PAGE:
Build a Data Source Plugin

Introduction

Grafana supports a wide range of data sources, including Prometheus, MySQL, and even Datadog. There’s a good chance you can already visualize metrics from the systems you have set up. In some cases, though, you already have an in-house metrics solution that you’d like to add to your Grafana dashboards. This tutorial teaches you to build a support for your data source.

What you’ll learn

  • How to build a data source
  • How to construct queries using the query editor
  • How to configure your data source using the config editor

What you’ll need

  • Grafana version 7.0+
  • NodeJS
  • yarn

Set up your environment

Before you can get started building plugins, you need to set up your environment for plugin development.

To discover plugins, Grafana scans a plugin directory, the location of which depends on your operating system.

1. Create a directory called grafana-plugins in your preferred workspace.

2. Find the plugins property in the Grafana configuration file and set the plugins property to the path of your grafana-plugins directory. Refer to the Grafana configuration documentation for more information.

[paths]
plugins = "/path/to/grafana-plugins"

Restart Grafana if it’s already running, to load the new configuration.

Alternative method: Docker

If you don’t want to install Grafana on your local machine, you can use Docker. To set up Grafana for plugin development using Docker, run the following command:

docker run -d -p 3000:3000 -v "$(pwd)"/grafana-plugins:/var/lib/grafana/plugins --name=grafana grafana/grafana

Since Grafana only loads plugins on start-up, you need to restart the container whenever you add or remove a plugin.

docker restart grafana

Create a new plugin

Tooling for modern web development can be tricky to wrap your head around. While you certainly can write you own webpack configuration, for this guide, you’ll be using grafana-toolkit.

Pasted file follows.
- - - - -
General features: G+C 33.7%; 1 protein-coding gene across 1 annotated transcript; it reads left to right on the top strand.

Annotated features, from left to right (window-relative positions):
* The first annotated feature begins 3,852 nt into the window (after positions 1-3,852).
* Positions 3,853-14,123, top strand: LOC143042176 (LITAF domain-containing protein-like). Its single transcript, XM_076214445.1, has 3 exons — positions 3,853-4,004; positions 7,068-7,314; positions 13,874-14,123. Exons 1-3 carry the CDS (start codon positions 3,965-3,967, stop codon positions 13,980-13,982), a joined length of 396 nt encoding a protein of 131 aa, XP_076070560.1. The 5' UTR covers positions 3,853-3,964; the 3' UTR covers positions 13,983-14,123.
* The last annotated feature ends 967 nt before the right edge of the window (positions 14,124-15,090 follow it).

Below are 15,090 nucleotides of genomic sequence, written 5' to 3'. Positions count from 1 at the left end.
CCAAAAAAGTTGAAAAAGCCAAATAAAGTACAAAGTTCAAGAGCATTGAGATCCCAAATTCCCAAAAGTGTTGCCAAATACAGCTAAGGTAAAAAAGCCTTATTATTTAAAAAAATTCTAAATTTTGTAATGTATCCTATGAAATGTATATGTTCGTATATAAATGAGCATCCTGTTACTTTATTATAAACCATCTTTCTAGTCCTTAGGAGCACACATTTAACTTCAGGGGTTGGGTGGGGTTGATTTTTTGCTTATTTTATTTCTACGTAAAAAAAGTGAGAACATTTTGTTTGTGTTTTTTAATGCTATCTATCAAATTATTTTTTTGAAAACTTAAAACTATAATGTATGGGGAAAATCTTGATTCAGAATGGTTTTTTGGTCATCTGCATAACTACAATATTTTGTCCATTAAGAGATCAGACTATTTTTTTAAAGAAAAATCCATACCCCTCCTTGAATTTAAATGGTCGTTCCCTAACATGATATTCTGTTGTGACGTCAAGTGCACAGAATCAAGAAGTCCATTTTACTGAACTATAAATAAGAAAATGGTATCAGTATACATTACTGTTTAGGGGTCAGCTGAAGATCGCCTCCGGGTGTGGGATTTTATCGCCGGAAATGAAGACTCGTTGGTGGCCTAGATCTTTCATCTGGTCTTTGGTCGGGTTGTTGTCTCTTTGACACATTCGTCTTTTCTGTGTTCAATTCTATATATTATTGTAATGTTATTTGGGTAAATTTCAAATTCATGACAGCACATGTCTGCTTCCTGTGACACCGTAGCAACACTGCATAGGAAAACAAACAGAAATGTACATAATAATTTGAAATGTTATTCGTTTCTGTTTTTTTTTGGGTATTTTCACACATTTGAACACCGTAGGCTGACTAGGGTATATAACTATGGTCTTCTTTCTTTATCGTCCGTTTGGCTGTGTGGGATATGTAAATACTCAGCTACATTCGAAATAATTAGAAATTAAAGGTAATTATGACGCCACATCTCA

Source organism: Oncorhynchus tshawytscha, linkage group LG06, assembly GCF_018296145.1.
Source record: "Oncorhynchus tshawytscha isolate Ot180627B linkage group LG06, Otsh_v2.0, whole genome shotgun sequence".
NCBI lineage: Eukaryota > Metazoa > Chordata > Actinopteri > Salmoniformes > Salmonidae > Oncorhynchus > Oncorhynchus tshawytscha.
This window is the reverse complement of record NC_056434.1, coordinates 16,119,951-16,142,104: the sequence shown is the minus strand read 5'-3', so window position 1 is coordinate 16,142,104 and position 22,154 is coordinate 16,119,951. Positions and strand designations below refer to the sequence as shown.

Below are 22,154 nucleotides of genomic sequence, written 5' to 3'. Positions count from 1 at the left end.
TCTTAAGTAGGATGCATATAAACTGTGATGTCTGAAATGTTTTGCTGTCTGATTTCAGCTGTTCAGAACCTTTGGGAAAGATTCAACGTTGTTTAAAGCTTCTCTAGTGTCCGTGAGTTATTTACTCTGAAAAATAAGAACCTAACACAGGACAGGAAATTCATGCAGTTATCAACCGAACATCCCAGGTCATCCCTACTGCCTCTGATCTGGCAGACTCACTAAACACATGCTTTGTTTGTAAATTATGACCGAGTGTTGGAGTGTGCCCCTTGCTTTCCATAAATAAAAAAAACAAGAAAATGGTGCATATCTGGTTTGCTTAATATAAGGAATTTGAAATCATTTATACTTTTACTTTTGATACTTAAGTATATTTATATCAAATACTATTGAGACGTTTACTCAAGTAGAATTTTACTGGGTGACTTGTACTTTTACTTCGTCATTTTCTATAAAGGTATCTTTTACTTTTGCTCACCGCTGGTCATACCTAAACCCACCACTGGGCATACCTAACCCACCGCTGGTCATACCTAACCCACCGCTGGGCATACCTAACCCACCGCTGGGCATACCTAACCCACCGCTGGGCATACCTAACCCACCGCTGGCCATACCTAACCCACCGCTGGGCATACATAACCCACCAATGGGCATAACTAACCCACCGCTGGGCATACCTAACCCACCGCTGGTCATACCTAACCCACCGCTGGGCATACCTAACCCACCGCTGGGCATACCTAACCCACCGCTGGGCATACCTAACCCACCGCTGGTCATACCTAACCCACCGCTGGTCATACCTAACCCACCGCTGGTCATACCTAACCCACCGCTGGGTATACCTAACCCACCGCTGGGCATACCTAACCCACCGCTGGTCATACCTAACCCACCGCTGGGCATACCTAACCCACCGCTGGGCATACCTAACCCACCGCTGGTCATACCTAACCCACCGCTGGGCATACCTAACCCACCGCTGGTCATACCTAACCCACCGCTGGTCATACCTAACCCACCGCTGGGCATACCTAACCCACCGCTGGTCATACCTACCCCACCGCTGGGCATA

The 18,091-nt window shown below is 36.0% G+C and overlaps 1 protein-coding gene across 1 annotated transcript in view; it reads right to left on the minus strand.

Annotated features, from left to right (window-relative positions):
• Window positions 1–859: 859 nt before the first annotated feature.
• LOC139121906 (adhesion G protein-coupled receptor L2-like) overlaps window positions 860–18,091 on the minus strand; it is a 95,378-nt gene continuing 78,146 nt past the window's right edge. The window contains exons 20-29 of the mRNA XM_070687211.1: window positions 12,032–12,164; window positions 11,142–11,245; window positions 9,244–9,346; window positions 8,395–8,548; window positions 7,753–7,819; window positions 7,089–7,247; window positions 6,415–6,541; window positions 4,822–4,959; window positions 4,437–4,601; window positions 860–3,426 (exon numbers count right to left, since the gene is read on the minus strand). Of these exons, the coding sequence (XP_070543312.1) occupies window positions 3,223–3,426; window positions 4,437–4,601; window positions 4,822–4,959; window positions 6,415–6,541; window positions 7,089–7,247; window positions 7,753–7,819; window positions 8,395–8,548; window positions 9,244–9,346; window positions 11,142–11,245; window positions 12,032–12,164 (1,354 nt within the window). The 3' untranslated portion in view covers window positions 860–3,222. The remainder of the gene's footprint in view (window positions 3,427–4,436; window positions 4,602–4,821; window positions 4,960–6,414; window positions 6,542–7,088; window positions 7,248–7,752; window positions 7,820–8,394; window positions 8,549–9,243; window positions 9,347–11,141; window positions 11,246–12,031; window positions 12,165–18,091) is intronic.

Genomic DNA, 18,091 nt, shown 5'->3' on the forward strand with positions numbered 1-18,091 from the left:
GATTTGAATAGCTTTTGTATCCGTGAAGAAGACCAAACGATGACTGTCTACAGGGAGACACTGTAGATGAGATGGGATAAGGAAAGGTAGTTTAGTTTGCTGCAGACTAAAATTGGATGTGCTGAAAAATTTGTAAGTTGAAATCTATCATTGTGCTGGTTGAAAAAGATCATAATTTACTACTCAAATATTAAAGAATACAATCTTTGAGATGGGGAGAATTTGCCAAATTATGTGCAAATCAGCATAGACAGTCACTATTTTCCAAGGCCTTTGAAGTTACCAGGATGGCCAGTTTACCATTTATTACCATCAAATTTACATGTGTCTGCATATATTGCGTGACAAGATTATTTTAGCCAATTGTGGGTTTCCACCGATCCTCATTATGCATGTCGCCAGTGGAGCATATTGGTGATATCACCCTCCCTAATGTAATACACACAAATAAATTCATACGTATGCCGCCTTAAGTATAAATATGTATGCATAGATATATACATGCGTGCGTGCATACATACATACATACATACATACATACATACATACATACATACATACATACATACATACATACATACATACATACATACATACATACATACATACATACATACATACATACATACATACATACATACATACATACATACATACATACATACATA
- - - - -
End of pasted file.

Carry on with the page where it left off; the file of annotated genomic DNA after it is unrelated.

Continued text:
grafana-toolkit is a CLI application that simplifies Grafana plugin development, so that you can focus on code. The toolkit takes care of building and testing for you.

1. In the plugin directory, create a panel plugin from template using the plugin:create command:

npx @grafana/toolkit plugin:create my-plugin

2. Change directory.

cd my-plugin

3. Download necessary dependencies:

yarn install

4. Build the plugin:

yarn dev

5. Restart the Grafana server for Grafana to discover your plugin.

6. Open Grafana and go to Configuration -> Plugins. Make sure that your plugin is there.

By default, Grafana logs whenever it discovers a plugin:

INFO[01-01|12:00:00] Registering plugin       logger=plugins name=my-plugin

Anatomy of a plugin

Plugins come in different shapes and sizes. Before we dive deeper, let’s look at some of the properties that are shared by all of them.

Every plugin you create will require at least two files: plugin.json and module.ts.

plugin.json

When Grafana starts, it scans the plugin directory for any subdirectory that contains a plugin.json file. The plugin.json file contains information about your plugin, and tells Grafana about what capabilities and dependencies your plugin needs.

While certain plugin types can have specific configuration options, let’s look at the mandatory ones:

  • type tells Grafana what type of plugin to expect. Grafana supports three types of plugins: panel, datasource, and app.
  • name is what users will see in the list of plugins. If you’re creating a data source, this is typically the name of the database it connects to, such as Prometheus, PostgreSQL, or Stackdriver.
  • id uniquely identifies your plugin, and should start with your GitHub username, to avoid clashing with other plugins.

To see all the available configuration settings for the plugin.json, refer to the plugin.json Schema.

module.ts

After discovering your plugin, Grafana loads the module.ts file, the entrypoint for your plugin. module.ts exposes the implementation of your plugin, which depends on the type of plugin you’re building.

Specifically, module.ts needs to expose an object that extends GrafanaPlugin, and can be any of the following: